Love the Kobo ecosystem, but hoping for a tablet that's a little... higher end than what the Arc line currently offers? Boy have we got some news for you. The company introduced a grand total of three new tablets at today's event in New York City, and here's the crown jewel, the 10-inch Arc 10HD. Compared to the offerings we've seen from other e-reader makers, this thing really is a beast. It's also a pretty nice piece of hardware with a solid build. The front of the slate is all screen, plus a glossy, flush bezel that also houses the device's one webcam, a 1.3-megapixel offering that can also shoot 720p.
On the top of the fairly thin and light device, you'll find Kobo's standard red power button. On the right side is a volume rocker and along the left is a headphone jack, micro-HDMI and micro USB ports. On the back are two speaker grills, which didn't put out enough power to be heard over the event's music. There's also some subtle angular design language borrowed from the Aura HD on the sides of the otherwise flat soft touch back.
Kobo Arc 10HD hands-onSee all photos
So, how does Kobo intend to set itself apart from the ever-increasing selection of high end tablets? By focusing on reading -- which, granted, seems like an odd angle for a $400 tablet, but Kobo's certainly taken great pains to make this the most reader-friendly tablet around. That means, primarily, skinning the slate's Android 4.2.2. Fire it up and you're greeted with books (as well as those new magazines) -- books you're reading and books Kobo thinks you should be reading, culled from its online offerings.
It's clean, it's quick and it's easy to navigate for anyone who's spent time with a devoted e-reader. Flip to the left an you'll get that standard Android interface. Flip to the right, and you get a bookshelf. Interestingly, that somewhat hidden interface is the most aesthetically appealing part of the Reading Life UI, with different categories grouped into rectangular entries with solid colors. Kobo's also offering more on the reading experience itself.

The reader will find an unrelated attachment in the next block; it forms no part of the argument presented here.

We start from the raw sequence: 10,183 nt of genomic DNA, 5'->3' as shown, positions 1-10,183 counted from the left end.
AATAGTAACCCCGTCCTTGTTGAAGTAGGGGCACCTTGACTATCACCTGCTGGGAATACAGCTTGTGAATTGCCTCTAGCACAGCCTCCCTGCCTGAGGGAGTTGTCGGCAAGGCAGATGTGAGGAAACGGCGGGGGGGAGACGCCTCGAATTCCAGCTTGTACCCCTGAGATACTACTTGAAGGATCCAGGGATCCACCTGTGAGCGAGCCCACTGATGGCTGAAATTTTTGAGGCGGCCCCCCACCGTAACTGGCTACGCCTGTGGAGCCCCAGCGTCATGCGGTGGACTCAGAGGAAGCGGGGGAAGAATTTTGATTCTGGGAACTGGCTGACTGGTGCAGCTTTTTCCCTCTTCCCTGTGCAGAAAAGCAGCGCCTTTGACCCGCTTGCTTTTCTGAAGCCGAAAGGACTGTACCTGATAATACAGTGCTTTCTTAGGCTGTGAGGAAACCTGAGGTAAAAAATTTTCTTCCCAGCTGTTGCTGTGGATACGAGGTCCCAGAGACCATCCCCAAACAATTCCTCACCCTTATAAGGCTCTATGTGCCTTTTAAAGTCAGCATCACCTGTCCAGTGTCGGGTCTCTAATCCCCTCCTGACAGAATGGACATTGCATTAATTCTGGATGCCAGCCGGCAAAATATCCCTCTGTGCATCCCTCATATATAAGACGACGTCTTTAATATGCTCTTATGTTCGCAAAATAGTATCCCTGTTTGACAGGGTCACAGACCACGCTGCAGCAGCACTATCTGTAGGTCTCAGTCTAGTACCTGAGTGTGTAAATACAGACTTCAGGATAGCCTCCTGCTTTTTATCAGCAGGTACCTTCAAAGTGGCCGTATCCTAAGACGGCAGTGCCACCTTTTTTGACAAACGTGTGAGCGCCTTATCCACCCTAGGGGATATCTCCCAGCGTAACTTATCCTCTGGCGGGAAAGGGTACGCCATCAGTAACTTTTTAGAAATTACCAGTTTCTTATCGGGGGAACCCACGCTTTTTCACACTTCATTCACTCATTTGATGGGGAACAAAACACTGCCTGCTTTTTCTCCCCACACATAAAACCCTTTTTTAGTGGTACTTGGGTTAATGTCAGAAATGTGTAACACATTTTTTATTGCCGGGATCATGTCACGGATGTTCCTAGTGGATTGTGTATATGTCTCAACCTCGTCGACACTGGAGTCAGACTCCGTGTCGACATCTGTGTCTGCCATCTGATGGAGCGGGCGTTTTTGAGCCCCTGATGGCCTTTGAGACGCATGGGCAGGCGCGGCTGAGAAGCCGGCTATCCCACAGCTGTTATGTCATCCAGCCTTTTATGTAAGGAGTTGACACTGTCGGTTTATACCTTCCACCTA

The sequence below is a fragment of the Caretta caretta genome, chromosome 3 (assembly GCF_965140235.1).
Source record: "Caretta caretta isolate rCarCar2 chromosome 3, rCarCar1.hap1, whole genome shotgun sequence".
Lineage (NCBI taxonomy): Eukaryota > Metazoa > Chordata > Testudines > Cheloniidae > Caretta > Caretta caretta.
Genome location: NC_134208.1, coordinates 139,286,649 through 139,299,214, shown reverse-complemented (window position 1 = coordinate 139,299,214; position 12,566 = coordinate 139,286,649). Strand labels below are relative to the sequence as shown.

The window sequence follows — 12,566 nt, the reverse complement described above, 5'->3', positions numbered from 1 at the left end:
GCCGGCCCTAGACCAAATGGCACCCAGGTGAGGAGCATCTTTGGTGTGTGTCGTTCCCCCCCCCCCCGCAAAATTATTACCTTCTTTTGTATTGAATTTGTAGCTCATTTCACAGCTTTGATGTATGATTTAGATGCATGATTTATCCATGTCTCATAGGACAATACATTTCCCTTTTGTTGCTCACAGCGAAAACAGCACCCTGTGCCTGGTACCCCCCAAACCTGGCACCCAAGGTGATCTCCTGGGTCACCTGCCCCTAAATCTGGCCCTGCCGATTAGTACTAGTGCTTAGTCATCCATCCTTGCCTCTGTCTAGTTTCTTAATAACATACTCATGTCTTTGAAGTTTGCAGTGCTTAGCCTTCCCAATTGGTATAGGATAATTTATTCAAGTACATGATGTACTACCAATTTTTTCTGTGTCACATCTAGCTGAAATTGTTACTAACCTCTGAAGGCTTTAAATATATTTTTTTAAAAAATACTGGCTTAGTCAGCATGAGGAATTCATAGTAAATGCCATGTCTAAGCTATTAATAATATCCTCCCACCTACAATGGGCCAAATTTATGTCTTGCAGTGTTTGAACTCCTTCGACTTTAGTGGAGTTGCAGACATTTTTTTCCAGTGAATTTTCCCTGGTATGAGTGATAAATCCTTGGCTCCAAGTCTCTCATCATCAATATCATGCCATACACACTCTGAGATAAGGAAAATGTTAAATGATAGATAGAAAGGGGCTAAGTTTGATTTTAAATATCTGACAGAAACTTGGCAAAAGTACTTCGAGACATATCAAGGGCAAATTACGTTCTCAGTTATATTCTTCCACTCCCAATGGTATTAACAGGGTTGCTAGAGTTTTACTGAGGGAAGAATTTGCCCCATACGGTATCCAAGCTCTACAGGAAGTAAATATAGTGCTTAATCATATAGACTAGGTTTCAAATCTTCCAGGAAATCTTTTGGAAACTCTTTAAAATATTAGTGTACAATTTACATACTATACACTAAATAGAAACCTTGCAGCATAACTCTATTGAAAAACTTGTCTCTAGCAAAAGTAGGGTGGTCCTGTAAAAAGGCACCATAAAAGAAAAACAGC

Take Beyond the Book, for example. While reading text, you'll encounter underlined words and phrases. Click them, and you'll see a collection of information on the subject aggregated from online resources like Wikipedia. How to Kobo decide what content to pull? All we know is it's a "complex algorithm" that seems to pick uncommon words and things like proper names. Also news is Collections, which pulls together curated information on given subjects picked by authors and celebrities. And as for that magazine experience, Kobo's got a guided reading feature that should be familiar to anyone who's used the panel-by-panel mode on apps like Comixology. This time, however, it guides you through text and spread to save you from zooming in and out.
Also worth mentioning is Reading Mode, a sort of airplane mode for text. If distractions are what's keeping you from reading full time on a tablet, this is the feature for you, removing annoying pop-up updates and adjusting settings to increase battery life. We will say that we notice a bit of lag in the performance, in spite of some higher-end specs, though the company chalked this up to the unit being not quite finalized. Hopefully all of that will be ironed out when this thing arrives on October 16th.
Edgar Alvarez, Terrence O'Brien and Daniel Orren contributed to this report.